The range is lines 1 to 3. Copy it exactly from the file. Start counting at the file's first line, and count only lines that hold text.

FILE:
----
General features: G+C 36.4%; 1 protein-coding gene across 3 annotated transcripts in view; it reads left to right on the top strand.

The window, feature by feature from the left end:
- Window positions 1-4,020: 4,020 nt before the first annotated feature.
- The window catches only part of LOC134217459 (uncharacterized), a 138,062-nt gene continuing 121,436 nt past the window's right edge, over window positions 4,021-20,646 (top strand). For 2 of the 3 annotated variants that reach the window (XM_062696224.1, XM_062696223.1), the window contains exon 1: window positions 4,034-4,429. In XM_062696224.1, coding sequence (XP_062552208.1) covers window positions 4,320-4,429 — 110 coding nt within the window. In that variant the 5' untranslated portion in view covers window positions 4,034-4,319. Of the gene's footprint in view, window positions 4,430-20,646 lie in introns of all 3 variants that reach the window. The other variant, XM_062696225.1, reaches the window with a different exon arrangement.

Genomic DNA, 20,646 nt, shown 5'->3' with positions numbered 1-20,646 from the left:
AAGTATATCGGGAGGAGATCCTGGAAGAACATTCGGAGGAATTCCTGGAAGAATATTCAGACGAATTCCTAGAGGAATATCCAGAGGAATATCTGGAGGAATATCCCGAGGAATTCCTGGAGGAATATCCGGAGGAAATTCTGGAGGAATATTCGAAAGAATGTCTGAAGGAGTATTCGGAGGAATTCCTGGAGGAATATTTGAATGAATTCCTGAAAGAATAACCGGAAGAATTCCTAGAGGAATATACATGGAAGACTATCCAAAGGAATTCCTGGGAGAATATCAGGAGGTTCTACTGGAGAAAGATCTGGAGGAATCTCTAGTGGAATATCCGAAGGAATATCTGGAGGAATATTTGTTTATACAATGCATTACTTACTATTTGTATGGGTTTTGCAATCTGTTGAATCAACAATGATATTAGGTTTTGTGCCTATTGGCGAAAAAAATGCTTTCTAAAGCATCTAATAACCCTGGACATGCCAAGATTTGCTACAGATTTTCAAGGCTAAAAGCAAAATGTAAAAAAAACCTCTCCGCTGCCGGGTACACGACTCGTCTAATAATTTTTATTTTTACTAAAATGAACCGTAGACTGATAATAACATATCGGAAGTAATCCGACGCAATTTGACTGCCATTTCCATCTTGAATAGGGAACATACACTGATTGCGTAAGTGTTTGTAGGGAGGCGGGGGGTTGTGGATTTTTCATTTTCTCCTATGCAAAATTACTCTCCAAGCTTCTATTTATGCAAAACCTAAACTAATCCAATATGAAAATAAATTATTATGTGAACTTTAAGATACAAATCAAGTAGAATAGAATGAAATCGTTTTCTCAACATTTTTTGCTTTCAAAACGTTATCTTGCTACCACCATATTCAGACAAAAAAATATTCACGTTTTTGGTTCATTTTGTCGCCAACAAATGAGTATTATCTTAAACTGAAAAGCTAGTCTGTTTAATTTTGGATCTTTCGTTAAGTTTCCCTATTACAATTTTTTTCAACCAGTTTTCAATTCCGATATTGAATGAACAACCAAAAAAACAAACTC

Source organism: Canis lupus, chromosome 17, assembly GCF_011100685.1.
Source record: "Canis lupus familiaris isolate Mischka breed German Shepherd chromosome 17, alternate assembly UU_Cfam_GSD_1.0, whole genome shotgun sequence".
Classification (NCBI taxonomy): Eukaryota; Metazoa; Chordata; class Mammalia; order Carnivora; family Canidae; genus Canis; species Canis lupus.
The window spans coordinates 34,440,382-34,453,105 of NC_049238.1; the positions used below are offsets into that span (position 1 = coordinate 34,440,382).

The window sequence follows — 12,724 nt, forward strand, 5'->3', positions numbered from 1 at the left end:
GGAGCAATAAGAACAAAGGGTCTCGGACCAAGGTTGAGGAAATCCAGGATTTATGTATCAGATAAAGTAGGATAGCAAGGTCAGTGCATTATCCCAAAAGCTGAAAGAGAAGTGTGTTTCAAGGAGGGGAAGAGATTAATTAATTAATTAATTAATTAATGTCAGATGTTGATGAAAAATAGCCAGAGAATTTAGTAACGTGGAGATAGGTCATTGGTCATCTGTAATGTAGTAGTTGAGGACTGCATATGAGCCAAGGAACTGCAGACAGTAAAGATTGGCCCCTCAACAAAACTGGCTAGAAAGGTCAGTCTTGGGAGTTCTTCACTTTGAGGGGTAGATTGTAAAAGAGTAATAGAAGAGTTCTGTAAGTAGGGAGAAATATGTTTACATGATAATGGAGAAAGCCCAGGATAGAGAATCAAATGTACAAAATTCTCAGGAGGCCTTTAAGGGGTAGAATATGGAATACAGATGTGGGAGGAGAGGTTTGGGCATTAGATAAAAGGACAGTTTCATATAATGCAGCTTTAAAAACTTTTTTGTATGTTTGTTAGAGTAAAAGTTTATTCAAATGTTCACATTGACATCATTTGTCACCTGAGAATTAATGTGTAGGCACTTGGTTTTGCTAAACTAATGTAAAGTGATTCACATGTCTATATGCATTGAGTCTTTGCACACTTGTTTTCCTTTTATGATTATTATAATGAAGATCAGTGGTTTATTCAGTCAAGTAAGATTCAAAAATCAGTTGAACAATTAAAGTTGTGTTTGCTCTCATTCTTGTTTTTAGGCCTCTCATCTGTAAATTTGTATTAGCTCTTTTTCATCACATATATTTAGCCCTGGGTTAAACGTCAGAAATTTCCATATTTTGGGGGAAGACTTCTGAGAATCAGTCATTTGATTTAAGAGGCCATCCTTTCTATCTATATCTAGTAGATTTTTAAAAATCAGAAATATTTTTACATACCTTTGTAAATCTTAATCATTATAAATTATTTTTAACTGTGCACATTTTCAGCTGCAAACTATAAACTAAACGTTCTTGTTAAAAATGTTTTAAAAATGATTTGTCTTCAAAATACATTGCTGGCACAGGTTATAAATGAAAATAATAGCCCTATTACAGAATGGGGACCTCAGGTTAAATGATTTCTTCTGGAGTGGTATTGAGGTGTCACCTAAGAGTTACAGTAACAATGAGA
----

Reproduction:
General features: G+C 36.4%; 1 protein-coding gene across 3 annotated transcripts in view; it reads left to right on the top strand.

The window, feature by feature from the left end:
- Window positions 1-4,020: 4,020 nt before the first annotated feature.